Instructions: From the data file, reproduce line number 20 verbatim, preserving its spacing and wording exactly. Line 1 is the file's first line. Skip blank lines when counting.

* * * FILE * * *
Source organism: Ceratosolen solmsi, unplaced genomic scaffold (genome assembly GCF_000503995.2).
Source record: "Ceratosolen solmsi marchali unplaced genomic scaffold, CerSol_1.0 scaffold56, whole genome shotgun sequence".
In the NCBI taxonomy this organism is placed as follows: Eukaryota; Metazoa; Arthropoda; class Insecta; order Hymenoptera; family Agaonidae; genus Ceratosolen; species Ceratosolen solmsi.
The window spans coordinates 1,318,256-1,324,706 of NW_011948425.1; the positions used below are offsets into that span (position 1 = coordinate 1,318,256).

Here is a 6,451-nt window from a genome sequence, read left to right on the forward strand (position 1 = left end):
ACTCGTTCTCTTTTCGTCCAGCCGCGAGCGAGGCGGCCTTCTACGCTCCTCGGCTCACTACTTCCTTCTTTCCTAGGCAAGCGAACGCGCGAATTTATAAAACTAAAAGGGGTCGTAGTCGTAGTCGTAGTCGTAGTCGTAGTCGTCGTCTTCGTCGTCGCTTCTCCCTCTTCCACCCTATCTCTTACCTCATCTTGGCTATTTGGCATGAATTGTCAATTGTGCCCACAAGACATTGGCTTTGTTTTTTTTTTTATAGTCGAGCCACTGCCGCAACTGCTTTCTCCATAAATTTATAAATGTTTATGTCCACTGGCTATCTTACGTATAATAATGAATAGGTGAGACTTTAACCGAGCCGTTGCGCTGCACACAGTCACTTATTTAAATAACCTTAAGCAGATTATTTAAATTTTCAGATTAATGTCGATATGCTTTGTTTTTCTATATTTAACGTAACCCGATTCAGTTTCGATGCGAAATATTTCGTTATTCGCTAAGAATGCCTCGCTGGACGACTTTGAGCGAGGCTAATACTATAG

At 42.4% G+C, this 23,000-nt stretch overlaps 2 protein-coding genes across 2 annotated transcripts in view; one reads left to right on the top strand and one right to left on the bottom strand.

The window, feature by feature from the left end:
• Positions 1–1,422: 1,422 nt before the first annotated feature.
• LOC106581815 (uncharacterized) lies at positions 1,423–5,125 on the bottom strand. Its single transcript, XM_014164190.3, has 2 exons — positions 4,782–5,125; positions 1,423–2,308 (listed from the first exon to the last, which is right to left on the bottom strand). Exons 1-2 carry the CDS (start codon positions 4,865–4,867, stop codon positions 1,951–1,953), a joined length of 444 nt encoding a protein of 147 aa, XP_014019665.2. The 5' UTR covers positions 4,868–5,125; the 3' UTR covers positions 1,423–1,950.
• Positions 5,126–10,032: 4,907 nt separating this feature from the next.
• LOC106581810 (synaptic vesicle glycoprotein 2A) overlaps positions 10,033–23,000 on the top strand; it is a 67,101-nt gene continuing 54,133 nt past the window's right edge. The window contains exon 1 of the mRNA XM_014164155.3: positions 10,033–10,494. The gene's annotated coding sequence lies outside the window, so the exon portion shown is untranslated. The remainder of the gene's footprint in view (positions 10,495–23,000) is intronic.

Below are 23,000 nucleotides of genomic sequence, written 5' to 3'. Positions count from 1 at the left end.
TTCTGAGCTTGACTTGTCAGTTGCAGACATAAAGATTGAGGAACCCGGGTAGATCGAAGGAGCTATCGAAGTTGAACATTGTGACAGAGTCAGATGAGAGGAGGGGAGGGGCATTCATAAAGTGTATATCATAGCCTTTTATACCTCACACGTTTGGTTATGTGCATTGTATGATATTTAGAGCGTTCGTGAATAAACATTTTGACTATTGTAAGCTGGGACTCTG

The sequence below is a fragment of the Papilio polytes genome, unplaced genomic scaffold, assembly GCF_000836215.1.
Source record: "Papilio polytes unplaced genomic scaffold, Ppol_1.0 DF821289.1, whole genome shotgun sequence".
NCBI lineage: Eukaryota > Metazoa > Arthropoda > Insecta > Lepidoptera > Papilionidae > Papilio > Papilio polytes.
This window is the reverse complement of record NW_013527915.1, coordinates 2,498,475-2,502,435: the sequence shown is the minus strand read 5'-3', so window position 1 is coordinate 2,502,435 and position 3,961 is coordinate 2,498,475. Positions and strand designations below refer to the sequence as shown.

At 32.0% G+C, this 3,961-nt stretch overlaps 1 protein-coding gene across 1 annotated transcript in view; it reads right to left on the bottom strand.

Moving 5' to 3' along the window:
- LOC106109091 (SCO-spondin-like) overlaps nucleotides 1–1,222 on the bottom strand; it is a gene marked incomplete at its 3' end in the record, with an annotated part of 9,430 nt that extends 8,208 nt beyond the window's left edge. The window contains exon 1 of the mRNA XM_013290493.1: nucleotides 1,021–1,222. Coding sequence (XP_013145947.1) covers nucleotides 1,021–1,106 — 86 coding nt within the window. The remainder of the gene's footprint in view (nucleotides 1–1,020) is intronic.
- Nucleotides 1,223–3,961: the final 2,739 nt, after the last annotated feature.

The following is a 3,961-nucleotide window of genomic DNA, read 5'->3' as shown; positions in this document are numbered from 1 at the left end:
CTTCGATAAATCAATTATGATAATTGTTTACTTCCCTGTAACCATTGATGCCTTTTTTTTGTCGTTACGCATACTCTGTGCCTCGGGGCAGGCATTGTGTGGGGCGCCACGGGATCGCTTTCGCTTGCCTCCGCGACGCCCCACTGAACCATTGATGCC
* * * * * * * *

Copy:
Moving 5' to 3' along the window: